The displaced player “occupies” the lineup spot of the replaced player, but cannot bat in that spot as the lineup card listed them in the shared lineup spot. If the displaced lineup spot is due to bat, the team’s manager must immediately substitute for the displaced player before the game continues.

If a displaced player is substituted normally before the immediate substitution rule can take effect, the lineup spot is no longer displaced and the substitute is legally allowed to bat in the formerly displaced lineup spot.

OTHER

If, in the crew chief’s opinion, a team deliberately makes an out to delay their displaced lineup spot from batting until the next inning, the crew chief reserves the right to eject the players involved in such an act and/or the displaced player from the game.

The umpiring crew cannot revoke a team’s DH rights without ejecting the DH or SP from the game.

The NFL’s “Gold Weeks” Scheduling

So there’s reporting going on that the NFL may be scheduling some “Gold Weeks” with a large number of rematches of past Super Bowls. With 19 rematches to go around, it seems like the easiest thing to do would be condensing them into three weeks, with 7 in the first week and 6 in two later weeks.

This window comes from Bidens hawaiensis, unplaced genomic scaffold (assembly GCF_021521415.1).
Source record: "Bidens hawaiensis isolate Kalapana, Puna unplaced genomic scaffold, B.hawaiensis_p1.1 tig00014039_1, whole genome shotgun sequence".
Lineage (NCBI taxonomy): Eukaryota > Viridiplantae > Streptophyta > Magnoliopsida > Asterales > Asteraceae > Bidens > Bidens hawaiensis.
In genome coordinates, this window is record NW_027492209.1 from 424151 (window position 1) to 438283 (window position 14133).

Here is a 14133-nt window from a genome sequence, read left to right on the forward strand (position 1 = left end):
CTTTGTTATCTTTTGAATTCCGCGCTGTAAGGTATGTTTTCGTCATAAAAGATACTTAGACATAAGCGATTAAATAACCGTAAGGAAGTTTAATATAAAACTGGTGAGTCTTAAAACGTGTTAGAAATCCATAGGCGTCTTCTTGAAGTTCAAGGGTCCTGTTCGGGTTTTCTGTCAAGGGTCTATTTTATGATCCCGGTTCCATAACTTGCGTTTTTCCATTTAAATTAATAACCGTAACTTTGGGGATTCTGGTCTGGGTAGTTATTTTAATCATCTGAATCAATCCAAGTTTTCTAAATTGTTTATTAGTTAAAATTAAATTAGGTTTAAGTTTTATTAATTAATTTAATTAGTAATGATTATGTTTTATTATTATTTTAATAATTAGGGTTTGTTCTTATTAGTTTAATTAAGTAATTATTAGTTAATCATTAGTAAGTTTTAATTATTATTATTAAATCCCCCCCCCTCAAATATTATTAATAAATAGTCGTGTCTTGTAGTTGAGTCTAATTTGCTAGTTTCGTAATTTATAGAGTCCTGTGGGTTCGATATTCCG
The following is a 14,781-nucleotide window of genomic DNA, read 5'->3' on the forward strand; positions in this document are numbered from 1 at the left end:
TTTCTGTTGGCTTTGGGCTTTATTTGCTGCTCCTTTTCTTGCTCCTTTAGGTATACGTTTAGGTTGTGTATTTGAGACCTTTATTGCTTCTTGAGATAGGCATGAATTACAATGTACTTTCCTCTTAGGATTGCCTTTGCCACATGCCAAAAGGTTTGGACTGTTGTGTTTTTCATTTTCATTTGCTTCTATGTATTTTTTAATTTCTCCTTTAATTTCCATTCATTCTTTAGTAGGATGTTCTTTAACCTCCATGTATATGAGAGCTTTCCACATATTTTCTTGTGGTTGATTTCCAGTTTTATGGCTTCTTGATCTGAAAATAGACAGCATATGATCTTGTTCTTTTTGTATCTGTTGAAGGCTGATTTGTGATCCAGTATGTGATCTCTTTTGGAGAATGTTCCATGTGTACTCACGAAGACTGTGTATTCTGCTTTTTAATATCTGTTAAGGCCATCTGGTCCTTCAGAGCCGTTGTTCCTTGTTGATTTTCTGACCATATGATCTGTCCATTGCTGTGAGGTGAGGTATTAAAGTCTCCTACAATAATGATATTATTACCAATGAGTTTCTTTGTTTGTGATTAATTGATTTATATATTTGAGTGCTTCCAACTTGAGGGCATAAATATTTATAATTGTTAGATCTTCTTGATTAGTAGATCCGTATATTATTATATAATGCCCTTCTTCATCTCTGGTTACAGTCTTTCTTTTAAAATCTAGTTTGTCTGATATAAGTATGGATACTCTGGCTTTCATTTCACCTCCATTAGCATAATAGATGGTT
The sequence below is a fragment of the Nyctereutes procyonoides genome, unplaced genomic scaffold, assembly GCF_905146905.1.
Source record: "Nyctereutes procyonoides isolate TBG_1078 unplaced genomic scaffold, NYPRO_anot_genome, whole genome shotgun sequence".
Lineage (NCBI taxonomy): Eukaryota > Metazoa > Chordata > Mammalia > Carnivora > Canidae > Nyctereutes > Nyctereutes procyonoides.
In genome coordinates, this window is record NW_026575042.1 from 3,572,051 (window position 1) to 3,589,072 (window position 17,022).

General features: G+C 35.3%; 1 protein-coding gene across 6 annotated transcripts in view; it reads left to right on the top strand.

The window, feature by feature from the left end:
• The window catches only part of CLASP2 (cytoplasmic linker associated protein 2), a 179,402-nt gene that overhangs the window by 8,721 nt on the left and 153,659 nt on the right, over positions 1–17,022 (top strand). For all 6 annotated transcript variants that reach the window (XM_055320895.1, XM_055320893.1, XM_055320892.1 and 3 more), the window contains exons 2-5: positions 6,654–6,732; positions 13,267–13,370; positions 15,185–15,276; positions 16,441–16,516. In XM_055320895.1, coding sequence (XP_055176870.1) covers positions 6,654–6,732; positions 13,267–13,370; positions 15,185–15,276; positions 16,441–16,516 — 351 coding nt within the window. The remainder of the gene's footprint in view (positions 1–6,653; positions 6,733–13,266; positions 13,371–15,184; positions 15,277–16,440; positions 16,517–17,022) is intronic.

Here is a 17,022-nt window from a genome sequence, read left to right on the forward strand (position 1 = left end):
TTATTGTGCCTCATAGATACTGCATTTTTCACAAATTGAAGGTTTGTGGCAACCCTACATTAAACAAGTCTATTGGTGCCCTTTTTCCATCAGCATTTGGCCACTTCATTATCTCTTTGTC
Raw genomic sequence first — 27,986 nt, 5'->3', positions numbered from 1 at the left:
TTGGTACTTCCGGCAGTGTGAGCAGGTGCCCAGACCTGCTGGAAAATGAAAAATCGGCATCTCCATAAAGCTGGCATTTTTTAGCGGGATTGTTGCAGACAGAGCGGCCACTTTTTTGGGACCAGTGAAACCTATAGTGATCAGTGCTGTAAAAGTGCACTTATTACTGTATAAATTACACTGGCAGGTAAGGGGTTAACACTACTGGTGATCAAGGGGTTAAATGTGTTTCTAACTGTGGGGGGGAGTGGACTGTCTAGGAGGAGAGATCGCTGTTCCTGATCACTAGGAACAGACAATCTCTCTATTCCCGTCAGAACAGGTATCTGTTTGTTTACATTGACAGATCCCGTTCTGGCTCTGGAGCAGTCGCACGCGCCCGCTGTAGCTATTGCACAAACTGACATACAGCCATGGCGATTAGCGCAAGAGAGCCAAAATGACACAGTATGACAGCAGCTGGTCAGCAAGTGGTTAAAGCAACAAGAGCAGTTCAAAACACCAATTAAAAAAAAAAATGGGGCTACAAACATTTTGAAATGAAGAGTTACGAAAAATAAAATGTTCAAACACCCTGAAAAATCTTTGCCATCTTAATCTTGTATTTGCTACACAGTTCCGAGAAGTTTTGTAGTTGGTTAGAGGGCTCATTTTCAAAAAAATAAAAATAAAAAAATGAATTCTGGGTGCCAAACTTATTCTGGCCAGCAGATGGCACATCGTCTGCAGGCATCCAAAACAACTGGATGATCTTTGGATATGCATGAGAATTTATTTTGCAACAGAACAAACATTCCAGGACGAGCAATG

Here’s a potential way these “Gold Weeks” can happen, assuming the NFL stacks the marquee matchups in Week 1.

WEEK 1 (FIRST GOLD WEEK)

Bengals-49ers (Two-time matchup, only Bengals SB matchup)
Cardinals-Steelers (Only Cardinals SB matchup)
Chiefs-Packers (First Super Bowl)
Dolphins-Redskins (Perfect season)
Eagles-Patriots (Locked to Week 1 because the Patriots must host the Kickoff Game)
Giants-Bills (Wide Right)
Jets-Colts (Namath’s guarantee / Only SB where both teams are now in the same conference)

SECOND GOLD WEEK

Cowboys-Bills (Two-time matchup, though neither was competitive)
Packers-Broncos
Patriots-Giants (Two-time matchup, 18-1/Helmet Catch)
Ravens-49ers
Steelers-Rams
Vikings-Raiders

THIRD GOLD WEEK

Bills-Redskins
Cowboys-Dolphins
Steelers-Seahawks
Saints-Colts
Chiefs-Vikings
Packers-Raiders

The Super Pick Six: Analyzing TMQ

In this week’s Tuesday Morning Quarterback, Gregg Easterbrook pointed out that teams with an interception return touchdown are 12-0 (ed. note: actually 11-0) in the Super Bowl, compared to 2-2 for fumble returns and 4-6 for kick returns. Obviously this is partially the result of trailing teams passing more, and throwing more pick-sixes… so what if I apply this analysis to the regular season?

All the following calculations double-count if multiple touchdowns are scored in the same way. For example, a team with three pick-sixes would count triple toward this ranking.